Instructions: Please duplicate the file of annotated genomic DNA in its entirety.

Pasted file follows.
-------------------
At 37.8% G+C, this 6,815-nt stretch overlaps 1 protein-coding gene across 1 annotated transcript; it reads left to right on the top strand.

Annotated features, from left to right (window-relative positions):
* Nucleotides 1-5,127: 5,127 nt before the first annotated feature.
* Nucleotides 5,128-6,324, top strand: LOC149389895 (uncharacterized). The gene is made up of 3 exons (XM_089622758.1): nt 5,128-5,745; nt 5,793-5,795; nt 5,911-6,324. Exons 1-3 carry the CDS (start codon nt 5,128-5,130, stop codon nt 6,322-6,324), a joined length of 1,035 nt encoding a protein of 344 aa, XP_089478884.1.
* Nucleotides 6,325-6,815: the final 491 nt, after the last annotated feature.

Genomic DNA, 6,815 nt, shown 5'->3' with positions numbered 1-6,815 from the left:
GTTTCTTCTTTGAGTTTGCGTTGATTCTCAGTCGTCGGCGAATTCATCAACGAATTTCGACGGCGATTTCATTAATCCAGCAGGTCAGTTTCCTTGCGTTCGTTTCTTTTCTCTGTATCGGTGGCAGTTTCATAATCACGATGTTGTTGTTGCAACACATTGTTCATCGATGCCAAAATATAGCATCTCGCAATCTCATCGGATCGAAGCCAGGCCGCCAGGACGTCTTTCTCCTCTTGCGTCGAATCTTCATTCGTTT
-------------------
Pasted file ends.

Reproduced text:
At 37.8% G+C, this 6,815-nt stretch overlaps 1 protein-coding gene across 1 annotated transcript; it reads left to right on the top strand.

Annotated features, from left to right (window-relative positions):
* Nucleotides 1-5,127: 5,127 nt before the first annotated feature.
* Nucleotides 5,128-6,324, top strand: LOC149389895 (uncharacterized). The gene is made up of 3 exons (XM_089622758.1): nt 5,128-5,745; nt 5,793-5,795; nt 5,911-6,324. Exons 1-3 carry the CDS (start codon nt 5,128-5,130, stop codon nt 6,322-6,324), a joined length of 1,035 nt encoding a protein of 344 aa, XP_089478884.1.
* Nucleotides 6,325-6,815: the final 491 nt, after the last annotated feature.

Genomic DNA, 6,815 nt, shown 5'->3' with positions numbered 1-6,815 from the left:
GTTTCTTCTTTGAGTTTGCGTTGATTCTCAGTCGTCGGCGAATTCATCAACGAATTTCGACGGCGATTTCATTAATCCAGCAGGTCAGTTTCCTTGCGTTCGTTTCTTTTCTCTGTATCGGTGGCAGTTTCATAATCACGATGTTGTTGTTGCAACACATTGTTCATCGATGCCAAAATATAGCATCTCGCAATCTCATCGGATCGAAGCCAGGCCGCCAGGACGTCTTTCTCCTCTTGCGTCGAATCTTCATTCGTTT